Training, an integral component of accessibility implementation

One of the founding principles of International Association of Accessibility Professionals (IAAP), and one of the aspects that was most important in the National Federation of the Blind (NFB) in joining IAAP, is the great need for clarity and education in web accessibility. The National Federation of the Blind, as a longstanding advocate for accessibility, has every interest in supporting the recognition of professionals working in the industry. By working with others in the industry, we aim to both contribute to the field by bringing more blind individuals into the profession, and learn from the experience of our peers in order to share this knowledge with our membership and blind accessibility professionals.

Verizon Samsung Gusto 3

There is a new answer to the recurring question about accessible feature phones that is worthy of a blog post. I’ve reviewed talking feature phones on this blog before, including, as part of the CSUN presentation I posted here, the Verizon Samsung Gusto 2. The Gusto 2 was not a particularly accessible phone, and I’m delighted to report that the new version is a significant improvement all around. The Gusto 3, a flip phone that looks almost identical to its predecessor, is available from Verizon for $0.99 with a two-year contract, and $149.99 without a contract.

Comments on Voting Accessibility Innovations in Elections: Making Voting Accessible for Everyone

Press Club—Washington, D.C.

May 14, 2014

The National Federation of the Blind was active in the development of the HAVA legislation specifically to get nonvisual access included as a requirement under the law. Since 2003, our organization has operated a Nonvisual Election Technology Project under a HAVA grant from the United States Department of Health and Human Services, Administration for Community Living. The goal of our project is to increase the participation of blind voters in the elections process by providing training and technical assistance to protection and advocacy personnel, state and local elections officials, developers of accessible voting technology, and blind advocates.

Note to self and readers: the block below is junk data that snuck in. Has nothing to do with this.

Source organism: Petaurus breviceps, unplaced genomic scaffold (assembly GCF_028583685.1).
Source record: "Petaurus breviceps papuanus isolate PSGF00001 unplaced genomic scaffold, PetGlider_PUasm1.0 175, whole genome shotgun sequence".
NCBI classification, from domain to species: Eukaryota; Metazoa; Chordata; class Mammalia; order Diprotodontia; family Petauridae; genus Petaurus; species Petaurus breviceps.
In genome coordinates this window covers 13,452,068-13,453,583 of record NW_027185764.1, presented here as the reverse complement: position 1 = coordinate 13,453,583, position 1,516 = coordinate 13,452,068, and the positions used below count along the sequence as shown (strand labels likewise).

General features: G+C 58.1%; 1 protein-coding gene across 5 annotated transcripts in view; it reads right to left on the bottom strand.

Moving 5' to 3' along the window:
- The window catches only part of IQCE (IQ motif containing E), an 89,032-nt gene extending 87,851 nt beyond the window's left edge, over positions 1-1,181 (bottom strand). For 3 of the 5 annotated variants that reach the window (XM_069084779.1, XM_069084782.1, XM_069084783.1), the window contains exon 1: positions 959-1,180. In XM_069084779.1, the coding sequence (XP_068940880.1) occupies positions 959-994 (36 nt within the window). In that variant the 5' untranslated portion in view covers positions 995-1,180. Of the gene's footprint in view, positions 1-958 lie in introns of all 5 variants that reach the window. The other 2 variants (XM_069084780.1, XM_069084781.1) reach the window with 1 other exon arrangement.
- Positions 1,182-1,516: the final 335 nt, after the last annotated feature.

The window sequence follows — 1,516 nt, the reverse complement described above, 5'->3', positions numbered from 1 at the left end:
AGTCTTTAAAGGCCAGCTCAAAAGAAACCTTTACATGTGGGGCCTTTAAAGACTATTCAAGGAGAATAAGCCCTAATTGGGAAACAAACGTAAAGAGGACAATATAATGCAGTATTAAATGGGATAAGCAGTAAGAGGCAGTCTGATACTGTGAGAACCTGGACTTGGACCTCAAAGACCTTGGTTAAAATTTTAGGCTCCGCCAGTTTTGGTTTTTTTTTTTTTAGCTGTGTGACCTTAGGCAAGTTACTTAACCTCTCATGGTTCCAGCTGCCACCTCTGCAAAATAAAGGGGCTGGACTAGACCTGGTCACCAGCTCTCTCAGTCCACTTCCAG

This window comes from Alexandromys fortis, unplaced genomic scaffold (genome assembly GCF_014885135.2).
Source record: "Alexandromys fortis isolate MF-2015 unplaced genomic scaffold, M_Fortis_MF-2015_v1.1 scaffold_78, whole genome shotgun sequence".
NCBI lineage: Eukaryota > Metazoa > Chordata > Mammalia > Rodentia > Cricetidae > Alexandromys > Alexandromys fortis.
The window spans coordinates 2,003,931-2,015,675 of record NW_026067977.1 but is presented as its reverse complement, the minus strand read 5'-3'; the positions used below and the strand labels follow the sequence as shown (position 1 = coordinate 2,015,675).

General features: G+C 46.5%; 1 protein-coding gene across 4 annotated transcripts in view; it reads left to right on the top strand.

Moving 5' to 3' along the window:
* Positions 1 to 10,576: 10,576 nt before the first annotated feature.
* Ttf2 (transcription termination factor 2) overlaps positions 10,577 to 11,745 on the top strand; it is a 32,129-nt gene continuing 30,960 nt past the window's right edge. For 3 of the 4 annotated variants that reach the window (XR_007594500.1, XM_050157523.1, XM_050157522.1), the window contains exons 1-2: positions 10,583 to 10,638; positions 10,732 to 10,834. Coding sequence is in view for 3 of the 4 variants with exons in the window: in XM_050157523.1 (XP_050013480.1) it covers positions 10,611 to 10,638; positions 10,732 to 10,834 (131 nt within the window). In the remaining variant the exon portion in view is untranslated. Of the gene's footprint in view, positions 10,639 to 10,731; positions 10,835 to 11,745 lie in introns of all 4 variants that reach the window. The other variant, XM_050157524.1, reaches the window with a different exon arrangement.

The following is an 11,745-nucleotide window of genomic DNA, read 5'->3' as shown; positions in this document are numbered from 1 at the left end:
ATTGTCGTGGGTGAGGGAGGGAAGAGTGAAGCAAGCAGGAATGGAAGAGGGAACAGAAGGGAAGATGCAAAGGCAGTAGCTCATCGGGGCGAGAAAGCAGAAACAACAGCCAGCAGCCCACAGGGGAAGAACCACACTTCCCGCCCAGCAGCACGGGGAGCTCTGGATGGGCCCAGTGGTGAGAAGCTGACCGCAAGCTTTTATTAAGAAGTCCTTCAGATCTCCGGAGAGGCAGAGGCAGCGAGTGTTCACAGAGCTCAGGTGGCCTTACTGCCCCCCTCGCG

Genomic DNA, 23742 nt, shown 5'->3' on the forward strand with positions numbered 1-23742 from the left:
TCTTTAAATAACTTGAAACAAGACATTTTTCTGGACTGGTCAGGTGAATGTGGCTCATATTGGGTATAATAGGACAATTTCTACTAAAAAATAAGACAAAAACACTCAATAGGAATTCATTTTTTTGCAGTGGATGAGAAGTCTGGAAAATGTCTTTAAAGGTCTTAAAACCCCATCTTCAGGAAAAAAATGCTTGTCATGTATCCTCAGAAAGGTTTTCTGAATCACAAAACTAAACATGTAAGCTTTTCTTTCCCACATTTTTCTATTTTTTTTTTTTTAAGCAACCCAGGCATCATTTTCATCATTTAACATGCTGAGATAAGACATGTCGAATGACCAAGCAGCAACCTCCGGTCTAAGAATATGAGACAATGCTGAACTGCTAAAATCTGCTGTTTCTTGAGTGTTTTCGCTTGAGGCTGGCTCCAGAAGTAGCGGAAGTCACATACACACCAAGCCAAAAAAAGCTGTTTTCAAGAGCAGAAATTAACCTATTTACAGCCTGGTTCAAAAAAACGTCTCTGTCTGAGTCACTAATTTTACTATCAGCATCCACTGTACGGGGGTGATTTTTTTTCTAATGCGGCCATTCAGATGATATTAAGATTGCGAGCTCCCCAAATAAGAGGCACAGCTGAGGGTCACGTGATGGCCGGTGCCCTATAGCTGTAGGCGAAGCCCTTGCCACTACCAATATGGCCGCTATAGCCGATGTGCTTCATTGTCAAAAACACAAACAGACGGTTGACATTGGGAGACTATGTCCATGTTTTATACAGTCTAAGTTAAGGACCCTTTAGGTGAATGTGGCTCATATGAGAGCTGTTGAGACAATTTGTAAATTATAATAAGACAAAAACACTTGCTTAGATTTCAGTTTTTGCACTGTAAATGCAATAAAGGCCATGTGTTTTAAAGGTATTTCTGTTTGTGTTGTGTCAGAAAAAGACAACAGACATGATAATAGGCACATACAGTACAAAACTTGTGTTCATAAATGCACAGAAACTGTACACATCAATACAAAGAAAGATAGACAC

Tactile Graphics Issue

Those of you who have an interest in tactile graphics will be interested to know that some of the presentations from last year’s Tactile Graphics Conference here at the National Federation of the Blind Jernigan Institute have made it into articles in the Tactile Graphics Issue of the Journal of Blindness Innovation and Research (JBIR). The issue is available free of charge if you sign up at

It gives me joy to see the small, but incredibly important, field of creating images for the blind find a scholarly voice in these articles, and I hope to see many more of them in JBIR and elsewhere. These articles are one more way to educate the public and to share knowledge between experts who are often continents apart.

Ustraap System

CSUN is always an exciting time for the Access Technology Team. We get to explore all the new and interesting products that have come out, or are on their way to market, and this year was no exception.  We didn’t write about this product before now because its creator is still in the process of bringing it to market, but it’s a nifty little tool, and worth some exploration.

First, a brief caveat, this is a “first impressions” blog post, not a full-fledged review. I’ve not spent more than a few minutes with the device itself yet, though I have every intention of doing so when given the chance in the future. So with that… on to the review—